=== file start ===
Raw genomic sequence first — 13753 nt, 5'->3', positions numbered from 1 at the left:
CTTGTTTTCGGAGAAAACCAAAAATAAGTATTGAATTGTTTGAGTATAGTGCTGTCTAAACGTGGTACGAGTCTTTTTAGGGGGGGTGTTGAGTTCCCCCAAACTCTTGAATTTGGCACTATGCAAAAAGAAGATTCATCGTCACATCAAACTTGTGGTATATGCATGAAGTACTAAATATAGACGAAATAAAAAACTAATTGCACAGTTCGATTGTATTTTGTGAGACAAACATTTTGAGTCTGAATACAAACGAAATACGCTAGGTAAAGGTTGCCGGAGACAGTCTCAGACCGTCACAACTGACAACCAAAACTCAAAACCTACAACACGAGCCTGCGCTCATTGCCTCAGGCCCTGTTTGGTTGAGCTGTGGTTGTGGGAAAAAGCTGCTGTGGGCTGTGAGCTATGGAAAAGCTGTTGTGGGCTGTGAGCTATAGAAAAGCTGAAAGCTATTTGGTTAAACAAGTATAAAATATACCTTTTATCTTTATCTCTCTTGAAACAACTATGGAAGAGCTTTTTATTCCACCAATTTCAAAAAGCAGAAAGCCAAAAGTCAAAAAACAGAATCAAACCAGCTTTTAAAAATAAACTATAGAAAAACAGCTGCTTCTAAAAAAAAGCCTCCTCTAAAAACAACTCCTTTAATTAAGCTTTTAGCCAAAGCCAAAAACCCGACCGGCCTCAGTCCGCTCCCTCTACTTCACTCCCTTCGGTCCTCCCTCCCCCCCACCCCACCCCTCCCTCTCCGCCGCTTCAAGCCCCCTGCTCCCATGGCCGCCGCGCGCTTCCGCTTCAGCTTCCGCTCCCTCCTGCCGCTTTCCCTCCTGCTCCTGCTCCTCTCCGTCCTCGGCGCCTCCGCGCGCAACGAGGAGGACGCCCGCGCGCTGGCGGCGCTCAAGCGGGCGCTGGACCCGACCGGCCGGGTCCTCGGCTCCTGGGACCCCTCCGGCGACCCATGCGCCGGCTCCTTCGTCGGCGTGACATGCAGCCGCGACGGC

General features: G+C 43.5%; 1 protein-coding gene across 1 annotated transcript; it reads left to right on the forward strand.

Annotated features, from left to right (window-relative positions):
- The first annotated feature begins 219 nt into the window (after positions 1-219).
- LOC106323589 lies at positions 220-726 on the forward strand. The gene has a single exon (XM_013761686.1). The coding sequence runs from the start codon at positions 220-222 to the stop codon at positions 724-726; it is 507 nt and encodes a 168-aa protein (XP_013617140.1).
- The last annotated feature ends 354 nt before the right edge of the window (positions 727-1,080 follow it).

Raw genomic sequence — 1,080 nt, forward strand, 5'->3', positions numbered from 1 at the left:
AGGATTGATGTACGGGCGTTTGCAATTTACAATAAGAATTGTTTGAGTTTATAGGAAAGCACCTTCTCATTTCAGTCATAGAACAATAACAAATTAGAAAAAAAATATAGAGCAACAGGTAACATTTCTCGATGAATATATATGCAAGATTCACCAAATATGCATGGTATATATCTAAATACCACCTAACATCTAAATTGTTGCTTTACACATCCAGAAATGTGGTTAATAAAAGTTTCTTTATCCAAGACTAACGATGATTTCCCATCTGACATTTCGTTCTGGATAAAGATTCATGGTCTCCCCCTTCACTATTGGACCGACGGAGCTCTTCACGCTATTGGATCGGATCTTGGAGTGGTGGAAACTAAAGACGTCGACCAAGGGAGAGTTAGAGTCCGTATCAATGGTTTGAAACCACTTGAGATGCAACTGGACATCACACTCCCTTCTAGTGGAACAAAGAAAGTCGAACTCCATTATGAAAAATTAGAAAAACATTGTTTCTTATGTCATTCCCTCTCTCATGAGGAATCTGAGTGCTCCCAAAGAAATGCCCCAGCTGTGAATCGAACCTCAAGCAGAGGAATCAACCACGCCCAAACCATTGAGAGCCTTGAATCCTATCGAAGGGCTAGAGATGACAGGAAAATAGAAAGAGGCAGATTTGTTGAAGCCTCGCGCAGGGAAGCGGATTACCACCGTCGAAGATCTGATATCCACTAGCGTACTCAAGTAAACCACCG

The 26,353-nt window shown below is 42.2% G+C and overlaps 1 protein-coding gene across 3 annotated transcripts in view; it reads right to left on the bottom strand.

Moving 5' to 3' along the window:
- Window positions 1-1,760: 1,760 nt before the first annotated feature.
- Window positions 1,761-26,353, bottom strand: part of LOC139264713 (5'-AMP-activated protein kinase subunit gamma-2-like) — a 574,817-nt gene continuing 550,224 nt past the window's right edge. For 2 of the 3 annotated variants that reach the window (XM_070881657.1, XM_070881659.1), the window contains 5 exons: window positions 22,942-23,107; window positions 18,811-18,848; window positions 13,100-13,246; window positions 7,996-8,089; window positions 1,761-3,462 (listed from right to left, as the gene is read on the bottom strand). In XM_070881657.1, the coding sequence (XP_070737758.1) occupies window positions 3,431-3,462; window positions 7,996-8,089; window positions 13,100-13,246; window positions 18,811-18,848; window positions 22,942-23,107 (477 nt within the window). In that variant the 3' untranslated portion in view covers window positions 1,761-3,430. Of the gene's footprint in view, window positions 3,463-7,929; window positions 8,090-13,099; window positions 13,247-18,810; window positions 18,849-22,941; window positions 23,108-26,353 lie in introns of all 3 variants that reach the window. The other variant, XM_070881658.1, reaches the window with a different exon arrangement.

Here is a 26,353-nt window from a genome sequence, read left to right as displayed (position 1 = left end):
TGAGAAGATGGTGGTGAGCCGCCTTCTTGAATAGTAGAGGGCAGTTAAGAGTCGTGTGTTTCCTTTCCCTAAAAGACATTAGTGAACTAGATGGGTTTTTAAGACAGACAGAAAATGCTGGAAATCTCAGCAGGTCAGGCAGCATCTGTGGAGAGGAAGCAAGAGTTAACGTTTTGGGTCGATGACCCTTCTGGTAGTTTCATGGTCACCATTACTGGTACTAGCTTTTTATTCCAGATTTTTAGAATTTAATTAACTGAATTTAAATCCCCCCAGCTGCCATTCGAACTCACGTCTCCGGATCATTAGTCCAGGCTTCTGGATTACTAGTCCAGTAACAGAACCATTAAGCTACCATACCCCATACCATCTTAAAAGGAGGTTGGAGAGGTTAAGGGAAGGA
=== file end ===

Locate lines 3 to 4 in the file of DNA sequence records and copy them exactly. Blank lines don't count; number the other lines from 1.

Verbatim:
General features: G+C 43.5%; 1 protein-coding gene across 1 annotated transcript; it reads left to right on the forward strand.

Annotated features, from left to right (window-relative positions):